Probiotics: The “Good” Bacteria in Your Body

Last updated on August 6, 2021.

Definition of Probiotics | Functions | Health benefits | Immunity | Weight loss | Disease prevention | Eczema | Foods

The popularity of probiotics can be dated back to the 1980s. At that time, lactic acid bacteria were mostly used for probiotics research, which were then brought to the public eye by a showcase of fermented foods on the market that contain probiotics, such as Korean kimchi, Japanese miso (soybean paste) and natto (fermented soybeans). These days, many people turn to supplement probiotics to improve their immunity and to prevent viral infection. If you are not a fan of supplements, probiotics are readily available in many foods as well, from yogurt to fermented foods. 

What are probiotics?

Probiotics generally refer to live microorganisms beneficial to the human digestion and immunity systems. They exist in forms of yeasts or bacteria and can be found in yogurt and fermented foods, as well as in dietary supplements. The most widely known probiotics are lactic acid bacteria and bifidella. After ingestion, the anaerobic and nutritious environment in the intestines favors the breeding of probiotics to enhance the biodiversity of gut microbiota and bring multiple health benefits.

In terms of digestive health, recent research revealed that it is not the amount or specific type of probiotics intake that matters, but the diversity of probiotics strains.

Are prebiotics the same as probiotics?

No, they are not. Prebiotics are essential elements for probiotics as they stimulate the growth and activity of beneficial probiotic bacteria. They are the non-digestible components in food, for example fiber in vegetables and fruits.

What are the functions of probiotics?

“You are what you eat.” The functions of your body are provided by the food you eat. Therefore, maintaining a healthy digestive system is a key to obtaining the required nutrients, because the gastrointestinal tract is responsible for breaking down and absorbing all the nutrients in the food and supplements you eat. An imbalanced gastrointestinal environment will disrupt this process, leading to a vicious circle, and affect your health. A review article written by Monash University stated that diseases linked to a disrupted gut microbiota include colorectal cancer, heart disease, metabolic syndrome, type 2 diabetes, obesity, Alzheimer’s disease and depression.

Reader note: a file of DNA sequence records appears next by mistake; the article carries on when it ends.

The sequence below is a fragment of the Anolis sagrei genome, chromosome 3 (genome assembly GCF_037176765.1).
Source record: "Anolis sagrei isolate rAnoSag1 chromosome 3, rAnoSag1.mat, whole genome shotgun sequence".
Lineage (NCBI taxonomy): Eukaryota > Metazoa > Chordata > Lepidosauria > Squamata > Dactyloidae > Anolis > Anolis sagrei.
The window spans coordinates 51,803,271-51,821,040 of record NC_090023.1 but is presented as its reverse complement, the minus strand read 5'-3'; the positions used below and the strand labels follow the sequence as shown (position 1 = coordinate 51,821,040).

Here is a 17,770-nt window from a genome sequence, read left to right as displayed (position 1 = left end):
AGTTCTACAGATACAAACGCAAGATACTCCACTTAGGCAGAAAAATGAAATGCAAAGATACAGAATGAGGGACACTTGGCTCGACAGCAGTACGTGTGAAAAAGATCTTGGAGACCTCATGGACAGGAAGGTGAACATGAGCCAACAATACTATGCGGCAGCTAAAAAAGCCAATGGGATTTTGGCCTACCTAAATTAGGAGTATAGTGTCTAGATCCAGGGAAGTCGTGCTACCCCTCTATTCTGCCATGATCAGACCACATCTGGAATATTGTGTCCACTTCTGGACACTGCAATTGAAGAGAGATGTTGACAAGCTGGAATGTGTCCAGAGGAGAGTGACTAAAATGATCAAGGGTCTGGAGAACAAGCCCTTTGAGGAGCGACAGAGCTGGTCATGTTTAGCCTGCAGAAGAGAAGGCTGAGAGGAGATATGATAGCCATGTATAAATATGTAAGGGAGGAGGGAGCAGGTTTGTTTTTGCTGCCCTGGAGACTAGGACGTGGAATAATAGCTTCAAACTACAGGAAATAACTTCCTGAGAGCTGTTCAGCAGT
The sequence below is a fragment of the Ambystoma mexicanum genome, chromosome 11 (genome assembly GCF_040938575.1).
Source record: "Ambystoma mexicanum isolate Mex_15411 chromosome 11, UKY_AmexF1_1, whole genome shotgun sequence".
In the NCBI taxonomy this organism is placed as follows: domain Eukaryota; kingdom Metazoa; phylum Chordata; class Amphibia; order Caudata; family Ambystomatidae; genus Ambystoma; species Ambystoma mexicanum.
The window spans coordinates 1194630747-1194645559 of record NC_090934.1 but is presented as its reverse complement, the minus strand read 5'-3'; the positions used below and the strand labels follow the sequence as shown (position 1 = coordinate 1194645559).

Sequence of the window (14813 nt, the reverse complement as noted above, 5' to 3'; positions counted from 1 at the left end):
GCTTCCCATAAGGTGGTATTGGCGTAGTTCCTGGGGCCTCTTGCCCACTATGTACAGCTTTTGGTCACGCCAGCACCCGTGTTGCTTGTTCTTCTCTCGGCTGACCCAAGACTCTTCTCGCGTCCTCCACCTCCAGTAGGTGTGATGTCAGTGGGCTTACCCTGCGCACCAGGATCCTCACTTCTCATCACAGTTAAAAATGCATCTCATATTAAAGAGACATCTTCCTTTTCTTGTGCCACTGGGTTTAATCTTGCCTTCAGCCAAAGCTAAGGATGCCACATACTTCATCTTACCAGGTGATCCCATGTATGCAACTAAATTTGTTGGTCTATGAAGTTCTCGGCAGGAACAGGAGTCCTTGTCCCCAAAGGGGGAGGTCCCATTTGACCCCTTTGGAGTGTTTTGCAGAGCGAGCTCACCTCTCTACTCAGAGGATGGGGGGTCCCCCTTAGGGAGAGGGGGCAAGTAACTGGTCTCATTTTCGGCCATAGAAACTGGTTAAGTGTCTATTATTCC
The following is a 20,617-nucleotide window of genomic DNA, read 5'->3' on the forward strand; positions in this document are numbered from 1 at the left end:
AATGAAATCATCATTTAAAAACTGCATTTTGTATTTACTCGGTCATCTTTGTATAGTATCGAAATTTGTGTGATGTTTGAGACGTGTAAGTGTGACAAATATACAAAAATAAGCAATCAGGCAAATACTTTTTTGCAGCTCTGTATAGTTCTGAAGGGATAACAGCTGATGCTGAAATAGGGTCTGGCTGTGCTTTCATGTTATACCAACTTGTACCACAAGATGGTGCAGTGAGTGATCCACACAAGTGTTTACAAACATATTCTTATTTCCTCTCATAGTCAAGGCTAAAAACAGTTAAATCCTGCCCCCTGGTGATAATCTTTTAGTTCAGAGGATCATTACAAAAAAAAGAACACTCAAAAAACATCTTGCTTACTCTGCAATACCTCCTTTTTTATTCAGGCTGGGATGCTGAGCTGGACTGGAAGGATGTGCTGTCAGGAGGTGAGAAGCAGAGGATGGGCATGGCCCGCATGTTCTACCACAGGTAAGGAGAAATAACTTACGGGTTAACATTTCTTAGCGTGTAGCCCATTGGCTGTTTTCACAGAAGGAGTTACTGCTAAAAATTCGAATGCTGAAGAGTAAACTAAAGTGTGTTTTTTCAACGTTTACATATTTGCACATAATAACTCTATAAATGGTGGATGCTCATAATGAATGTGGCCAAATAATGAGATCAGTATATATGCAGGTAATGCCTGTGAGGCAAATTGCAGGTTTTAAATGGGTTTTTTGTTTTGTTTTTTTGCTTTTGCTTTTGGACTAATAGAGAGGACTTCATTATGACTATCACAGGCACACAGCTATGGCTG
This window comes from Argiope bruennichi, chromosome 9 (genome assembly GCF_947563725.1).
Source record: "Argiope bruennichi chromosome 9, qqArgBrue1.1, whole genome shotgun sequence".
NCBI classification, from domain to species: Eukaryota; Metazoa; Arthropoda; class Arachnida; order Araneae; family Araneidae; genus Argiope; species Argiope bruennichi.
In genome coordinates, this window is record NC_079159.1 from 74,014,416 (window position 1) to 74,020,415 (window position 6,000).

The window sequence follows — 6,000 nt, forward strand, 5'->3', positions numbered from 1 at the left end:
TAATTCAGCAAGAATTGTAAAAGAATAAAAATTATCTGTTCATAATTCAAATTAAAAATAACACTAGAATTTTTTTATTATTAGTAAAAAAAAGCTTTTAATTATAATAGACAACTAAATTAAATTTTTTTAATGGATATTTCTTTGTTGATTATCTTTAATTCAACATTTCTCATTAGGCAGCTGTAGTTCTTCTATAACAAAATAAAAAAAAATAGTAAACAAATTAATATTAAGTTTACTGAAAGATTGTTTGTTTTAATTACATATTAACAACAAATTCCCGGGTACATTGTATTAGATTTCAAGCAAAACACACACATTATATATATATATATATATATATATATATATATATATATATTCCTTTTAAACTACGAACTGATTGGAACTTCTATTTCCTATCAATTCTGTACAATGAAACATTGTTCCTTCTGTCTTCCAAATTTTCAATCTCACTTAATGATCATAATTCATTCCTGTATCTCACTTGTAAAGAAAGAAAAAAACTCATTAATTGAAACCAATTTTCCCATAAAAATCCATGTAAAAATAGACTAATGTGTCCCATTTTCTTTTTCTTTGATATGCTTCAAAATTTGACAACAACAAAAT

Probiotics can balance the gastrointestinal environment and help you maintain your health. They are considered to be the “good” bacteria that help digest food, fight against infectious foreign substances and help produce vitamins (e.g. vitamin K).

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Health benefits of probiotics

Immunity

Probiotics exhibit the ability to destroy infectious bacteria in the intestines as a natural body defense mechanism to protect our immune system.

However, use of antibiotics and other drugs, poor eating habits and certain diseases can lead to imbalances in the gut microbiota, and cause digestive problems. A study by the Southern California Evidence-Based Practice Center found that probiotics can reduce diarrhea caused by antibiotics. After probiotics enter the intestines, they begin to compete with the “bad bacteria” for resources and grow. With less resources available for “bad” bacteria, they gradually decline in number. Thus, probiotics help restore the balance of “good” and “bad” bacteria in the intestines.

Weight Loss

Probiotics can bring about weight loss by influencing fat metabolism and appetite control. A randomized controlled trial conducted by a Canadian university found that women who took Lactobacillus rhamnosus, a type of probiotics, for 3 months lost 50% of their weight compared to women who did not take it. Another study showed that participants taking Lactobacillus gasseri, another type of probiotics, daily lost an average of 8.5% of their belly fat in 12 weeks.

The proposed mechanism is that some probiotics block the absorption of fat in the intestines, causing  fat to be excreted through bowel movements instead of being stored in the body. Another explanation is that probiotics can sustain fullness for a long period of time and reduce appetite by releasing appetite-regulating hormones (e.g. glucagon-like peptide-1 and peptide YY), which can even help burn calories and fat, leading to weight loss.